Based on the configuration of the data sets shown in Figure 3, a flowchart to show the overall organization in the remaining sections is given in Figure 4 for easy readability. Based on train and validation data of signal types of set A, the construction of a LSTM model is explained in Section 4 and the construction of feature extraction and a deep neural network is described in Section 5. Test data of set A which represents the known signal types and test data of set B which indicates the unknown signal types are used for the performance comparison of two models in Section 6.

4. Construction of a Jamming Prediction Model Based on LSTM

In this section, the construction of a LSTM model which takes a PDW list of a threat signal as input is explained.

4.1. Model Parameters in LSTM

Preliminary experiment was carried out using the small scale of radar signal data to select the LSTM model structure and parameter values [22]. The data used in the preliminary test had 1,157,500 PDW lists for a total of 640 radar signal types and 4 types of jamming methods. The basic model was composed of an input layer with 5 nodes for the feature values of AOA, AMP, RF, PRI, and PW, a LSTM layer consisting of 200 nodes, and the output layer consisting of 4 nodes. A process of determining an optimization method, minibatch size, dropout ratio, the number of the LSTM layers and fully connected layers, and decay ratio of learning rate was performed. Table 1 shows the parameters and their values which were tested. Since there were so many combinations of the parameter values, we have adopted a strategy that determines the parameter values sequentially. When testing optimization methods in step 1, all other parameters were set to the underlined values in the third column of Table 1. After the best optimization method is selected, it is fixed in the next steps where the remaining parameter values are determined. This process is performed in sequence up to step 7 in Table 1. The fourth column of Table 1 shows the selected parameter values.


StepParametersTested valuesSelected valueNote

1Optimization methodRMSProp, Adam, AdadeltaAdamInitial learning rate was set as 0.003 for RMSProp [23], Adam [24], and 1.0 for Adadelta [25]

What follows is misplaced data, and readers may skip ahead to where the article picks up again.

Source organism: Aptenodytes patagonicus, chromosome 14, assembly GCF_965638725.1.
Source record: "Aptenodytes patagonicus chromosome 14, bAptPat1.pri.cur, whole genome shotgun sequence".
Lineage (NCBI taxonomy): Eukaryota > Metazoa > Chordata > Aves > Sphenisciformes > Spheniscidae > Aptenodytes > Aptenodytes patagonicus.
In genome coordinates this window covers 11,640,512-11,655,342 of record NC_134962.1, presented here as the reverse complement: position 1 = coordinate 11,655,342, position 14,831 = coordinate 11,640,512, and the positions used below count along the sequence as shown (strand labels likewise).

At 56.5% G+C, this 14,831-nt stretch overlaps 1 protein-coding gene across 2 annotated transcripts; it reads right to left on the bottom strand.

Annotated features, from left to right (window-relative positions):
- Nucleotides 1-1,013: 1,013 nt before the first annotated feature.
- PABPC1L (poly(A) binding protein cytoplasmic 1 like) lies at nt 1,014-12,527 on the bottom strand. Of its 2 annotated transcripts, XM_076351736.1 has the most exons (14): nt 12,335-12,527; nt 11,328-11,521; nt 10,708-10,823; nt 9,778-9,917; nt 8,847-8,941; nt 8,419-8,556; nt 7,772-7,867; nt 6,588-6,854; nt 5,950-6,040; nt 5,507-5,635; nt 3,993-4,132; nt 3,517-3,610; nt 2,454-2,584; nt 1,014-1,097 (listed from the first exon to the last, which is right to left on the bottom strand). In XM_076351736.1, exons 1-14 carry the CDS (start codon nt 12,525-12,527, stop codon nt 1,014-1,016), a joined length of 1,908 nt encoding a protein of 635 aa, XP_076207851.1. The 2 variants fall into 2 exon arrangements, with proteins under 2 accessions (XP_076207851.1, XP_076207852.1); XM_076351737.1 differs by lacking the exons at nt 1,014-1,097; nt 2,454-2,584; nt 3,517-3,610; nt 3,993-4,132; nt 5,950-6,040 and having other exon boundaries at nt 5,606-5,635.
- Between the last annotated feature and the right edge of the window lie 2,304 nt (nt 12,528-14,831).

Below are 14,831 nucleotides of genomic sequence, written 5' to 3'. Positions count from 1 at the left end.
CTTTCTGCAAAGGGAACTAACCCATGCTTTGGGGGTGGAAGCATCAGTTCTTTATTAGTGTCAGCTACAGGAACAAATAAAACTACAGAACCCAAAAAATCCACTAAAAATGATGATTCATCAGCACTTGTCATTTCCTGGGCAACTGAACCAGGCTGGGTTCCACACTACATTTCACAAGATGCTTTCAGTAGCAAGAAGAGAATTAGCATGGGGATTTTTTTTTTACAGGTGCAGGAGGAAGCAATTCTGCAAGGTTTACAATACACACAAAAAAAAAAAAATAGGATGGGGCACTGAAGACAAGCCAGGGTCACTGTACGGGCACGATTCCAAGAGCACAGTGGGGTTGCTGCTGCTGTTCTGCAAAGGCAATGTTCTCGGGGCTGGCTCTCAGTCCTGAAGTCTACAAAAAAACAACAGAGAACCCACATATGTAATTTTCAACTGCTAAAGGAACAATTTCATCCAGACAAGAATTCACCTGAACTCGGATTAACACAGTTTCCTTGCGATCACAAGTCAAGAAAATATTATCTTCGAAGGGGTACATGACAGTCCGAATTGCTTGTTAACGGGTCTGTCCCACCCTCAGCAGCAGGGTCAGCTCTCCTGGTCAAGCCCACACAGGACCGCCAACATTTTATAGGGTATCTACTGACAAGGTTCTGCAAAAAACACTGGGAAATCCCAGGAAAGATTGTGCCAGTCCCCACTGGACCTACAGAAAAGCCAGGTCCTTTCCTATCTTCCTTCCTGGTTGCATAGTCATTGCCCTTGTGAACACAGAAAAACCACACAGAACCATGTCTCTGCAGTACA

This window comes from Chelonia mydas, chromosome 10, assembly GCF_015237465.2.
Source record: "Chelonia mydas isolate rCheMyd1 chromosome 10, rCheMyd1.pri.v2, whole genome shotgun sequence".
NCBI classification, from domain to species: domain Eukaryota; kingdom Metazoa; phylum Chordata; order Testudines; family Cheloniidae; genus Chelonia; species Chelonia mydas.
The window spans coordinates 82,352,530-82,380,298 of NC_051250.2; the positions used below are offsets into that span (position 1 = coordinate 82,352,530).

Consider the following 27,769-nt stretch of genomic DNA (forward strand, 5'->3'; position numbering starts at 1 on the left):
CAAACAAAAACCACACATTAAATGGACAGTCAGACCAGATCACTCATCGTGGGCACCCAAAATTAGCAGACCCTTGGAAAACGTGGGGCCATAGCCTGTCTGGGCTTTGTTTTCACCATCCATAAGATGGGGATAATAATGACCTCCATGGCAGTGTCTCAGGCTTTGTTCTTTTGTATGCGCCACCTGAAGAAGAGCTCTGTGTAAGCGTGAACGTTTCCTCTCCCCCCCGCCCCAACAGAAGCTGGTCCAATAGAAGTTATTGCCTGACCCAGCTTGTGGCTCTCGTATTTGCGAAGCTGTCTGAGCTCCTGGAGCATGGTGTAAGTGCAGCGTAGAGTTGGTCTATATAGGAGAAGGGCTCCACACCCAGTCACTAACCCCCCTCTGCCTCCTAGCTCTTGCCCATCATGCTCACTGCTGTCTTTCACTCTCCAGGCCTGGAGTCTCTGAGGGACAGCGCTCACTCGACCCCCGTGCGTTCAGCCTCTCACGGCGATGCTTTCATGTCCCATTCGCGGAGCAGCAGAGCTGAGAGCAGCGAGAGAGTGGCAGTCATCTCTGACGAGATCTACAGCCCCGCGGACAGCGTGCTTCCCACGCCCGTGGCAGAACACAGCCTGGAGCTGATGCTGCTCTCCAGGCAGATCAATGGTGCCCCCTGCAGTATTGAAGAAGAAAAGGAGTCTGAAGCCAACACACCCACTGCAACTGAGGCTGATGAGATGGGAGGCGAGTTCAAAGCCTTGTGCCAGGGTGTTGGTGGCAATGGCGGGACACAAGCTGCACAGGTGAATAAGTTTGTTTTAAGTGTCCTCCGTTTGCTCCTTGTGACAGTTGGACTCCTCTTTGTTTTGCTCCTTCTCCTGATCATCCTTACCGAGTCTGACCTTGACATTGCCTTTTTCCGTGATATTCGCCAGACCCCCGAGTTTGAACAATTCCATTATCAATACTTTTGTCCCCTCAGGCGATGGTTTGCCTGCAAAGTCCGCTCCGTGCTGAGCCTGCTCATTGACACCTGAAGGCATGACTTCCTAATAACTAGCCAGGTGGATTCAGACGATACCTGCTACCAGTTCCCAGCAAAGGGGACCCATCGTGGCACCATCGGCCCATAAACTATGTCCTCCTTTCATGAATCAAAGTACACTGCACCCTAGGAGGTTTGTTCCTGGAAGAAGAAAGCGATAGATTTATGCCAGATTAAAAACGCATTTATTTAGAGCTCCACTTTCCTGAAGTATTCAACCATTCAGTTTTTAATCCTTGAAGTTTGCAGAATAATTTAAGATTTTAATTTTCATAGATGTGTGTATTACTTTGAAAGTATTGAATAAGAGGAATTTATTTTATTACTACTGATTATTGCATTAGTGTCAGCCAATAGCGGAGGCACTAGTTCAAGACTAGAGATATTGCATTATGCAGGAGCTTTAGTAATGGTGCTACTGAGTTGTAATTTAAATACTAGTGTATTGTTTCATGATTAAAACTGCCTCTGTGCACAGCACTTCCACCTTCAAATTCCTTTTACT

2Minibatch size50, 100, 200200
3Dropout ratio (%)0, 10, 30, 500Dropout ratio means the rate at which the output gate units in a LSTM layer are randomly removed
4LSTM layers1, 22The model with 2 LSTM layers showed higher accuracy than the model of 1 LSTM layer
5Fully connected layer0, 11The model with the fully connected layer had a higher accuracy than the model with no fully connected layer
6Input features3, 53Higher accuracy was obtained when using three features, RF, PRI, and PW, instead of using 5 features, AOA, AMP, RF, PRI, and PW
7Decay ratioUse, no useUseWhen gradually decreasing the learning rate by multiplying 0.9 to the previous learning rate per epoch after epoch 10, higher accuracy was obtained

4.2. LSTM Model

With reference to the model structure configured in Table 1, the final LSTM model was composed of an input layer with 3 nodes for RF, PRI, and PW, 2 LSTM layers with 200 nodes, one fully connected layer with 400 nodes, and an output layer. Since one among the eight jamming techniques needs to be predicted for each input threat signal, the output layer has 8 nodes. Through additional tests, it was determined to apply the batch normalization in the fully connected layer and gradient clipping for stable learning. Figure 5 shows the structure of the final LSTM model.

5. Construction of Jamming Prediction Model Based on Feature Extraction and a Deep Neural Network

In this section, feature extraction from a PDW list of a threat signal and the construction of a deep neural network are explained in detail.

5.1. Feature Extraction

From sequence data expressed as , features such as statistical values, autocorrelation coefficients, and MFCCs were extracted.

Four statistic values of the mean , standard deviation , skewness , and kurtosis were computed from the sequence data such as

The autocorrelation coefficient represents the linear relevance between two subsequences with a lag , which is computed by

Various autocorrelation coefficients can be obtained by changing the time difference [4].